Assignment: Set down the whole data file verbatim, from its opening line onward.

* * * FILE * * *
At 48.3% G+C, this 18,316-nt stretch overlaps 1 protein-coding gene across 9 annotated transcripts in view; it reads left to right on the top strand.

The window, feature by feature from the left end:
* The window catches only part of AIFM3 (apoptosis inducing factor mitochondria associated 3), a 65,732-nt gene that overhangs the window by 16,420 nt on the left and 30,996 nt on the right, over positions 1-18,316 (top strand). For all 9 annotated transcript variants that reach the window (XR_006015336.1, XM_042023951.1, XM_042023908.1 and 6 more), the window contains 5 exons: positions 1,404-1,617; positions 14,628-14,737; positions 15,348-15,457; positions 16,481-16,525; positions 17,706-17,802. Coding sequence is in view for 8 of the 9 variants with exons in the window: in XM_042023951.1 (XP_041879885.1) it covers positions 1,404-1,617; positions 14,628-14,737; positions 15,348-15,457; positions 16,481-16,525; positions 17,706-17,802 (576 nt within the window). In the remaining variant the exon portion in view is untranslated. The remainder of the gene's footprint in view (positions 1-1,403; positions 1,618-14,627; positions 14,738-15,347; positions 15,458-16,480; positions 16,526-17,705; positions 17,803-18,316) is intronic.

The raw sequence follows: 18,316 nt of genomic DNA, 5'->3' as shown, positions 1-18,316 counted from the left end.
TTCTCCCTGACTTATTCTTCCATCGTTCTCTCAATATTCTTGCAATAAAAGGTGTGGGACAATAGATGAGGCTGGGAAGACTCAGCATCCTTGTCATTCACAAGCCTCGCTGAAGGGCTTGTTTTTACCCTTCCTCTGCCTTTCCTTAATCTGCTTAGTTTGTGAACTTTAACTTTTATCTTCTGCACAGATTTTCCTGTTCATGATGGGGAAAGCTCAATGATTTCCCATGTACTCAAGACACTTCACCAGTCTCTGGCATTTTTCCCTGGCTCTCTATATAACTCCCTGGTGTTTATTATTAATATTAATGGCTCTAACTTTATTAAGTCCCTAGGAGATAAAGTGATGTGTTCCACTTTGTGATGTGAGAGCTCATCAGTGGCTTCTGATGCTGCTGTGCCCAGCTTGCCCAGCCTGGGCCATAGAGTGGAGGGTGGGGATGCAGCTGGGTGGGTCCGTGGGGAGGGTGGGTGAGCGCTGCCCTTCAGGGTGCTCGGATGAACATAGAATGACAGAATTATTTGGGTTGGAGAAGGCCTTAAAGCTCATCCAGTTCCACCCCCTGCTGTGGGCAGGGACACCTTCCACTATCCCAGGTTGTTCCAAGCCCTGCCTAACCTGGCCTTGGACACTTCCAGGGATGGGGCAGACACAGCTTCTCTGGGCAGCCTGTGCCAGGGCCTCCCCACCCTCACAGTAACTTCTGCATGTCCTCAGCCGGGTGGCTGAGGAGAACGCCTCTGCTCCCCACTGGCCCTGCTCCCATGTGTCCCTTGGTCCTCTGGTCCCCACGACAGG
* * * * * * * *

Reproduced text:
At 48.3% G+C, this 18,316-nt stretch overlaps 1 protein-coding gene across 9 annotated transcripts in view; it reads left to right on the top strand.

The window, feature by feature from the left end:
* The window catches only part of AIFM3 (apoptosis inducing factor mitochondria associated 3), a 65,732-nt gene that overhangs the window by 16,420 nt on the left and 30,996 nt on the right, over positions 1-18,316 (top strand). For all 9 annotated transcript variants that reach the window (XR_006015336.1, XM_042023951.1, XM_042023908.1 and 6 more), the window contains 5 exons: positions 1,404-1,617; positions 14,628-14,737; positions 15,348-15,457; positions 16,481-16,525; positions 17,706-17,802. Coding sequence is in view for 8 of the 9 variants with exons in the window: in XM_042023951.1 (XP_041879885.1) it covers positions 1,404-1,617; positions 14,628-14,737; positions 15,348-15,457; positions 16,481-16,525; positions 17,706-17,802 (576 nt within the window). In the remaining variant the exon portion in view is untranslated. The remainder of the gene's footprint in view (positions 1-1,403; positions 1,618-14,627; positions 14,738-15,347; positions 15,458-16,480; positions 16,526-17,705; positions 17,803-18,316) is intronic.

The raw sequence follows: 18,316 nt of genomic DNA, 5'->3' as shown, positions 1-18,316 counted from the left end.
TTCTCCCTGACTTATTCTTCCATCGTTCTCTCAATATTCTTGCAATAAAAGGTGTGGGACAATAGATGAGGCTGGGAAGACTCAGCATCCTTGTCATTCACAAGCCTCGCTGAAGGGCTTGTTTTTACCCTTCCTCTGCCTTTCCTTAATCTGCTTAGTTTGTGAACTTTAACTTTTATCTTCTGCACAGATTTTCCTGTTCATGATGGGGAAAGCTCAATGATTTCCCATGTACTCAAGACACTTCACCAGTCTCTGGCATTTTTCCCTGGCTCTCTATATAACTCCCTGGTGTTTATTATTAATATTAATGGCTCTAACTTTATTAAGTCCCTAGGAGATAAAGTGATGTGTTCCACTTTGTGATGTGAGAGCTCATCAGTGGCTTCTGATGCTGCTGTGCCCAGCTTGCCCAGCCTGGGCCATAGAGTGGAGGGTGGGGATGCAGCTGGGTGGGTCCGTGGGGAGGGTGGGTGAGCGCTGCCCTTCAGGGTGCTCGGATGAACATAGAATGACAGAATTATTTGGGTTGGAGAAGGCCTTAAAGCTCATCCAGTTCCACCCCCTGCTGTGGGCAGGGACACCTTCCACTATCCCAGGTTGTTCCAAGCCCTGCCTAACCTGGCCTTGGACACTTCCAGGGATGGGGCAGACACAGCTTCTCTGGGCAGCCTGTGCCAGGGCCTCCCCACCCTCACAGTAACTTCTGCATGTCCTCAGCCGGGTGGCTGAGGAGAACGCCTCTGCTCCCCACTGGCCCTGCTCCCATGTGTCCCTTGGTCCTCTGGTCCCCACGACAGG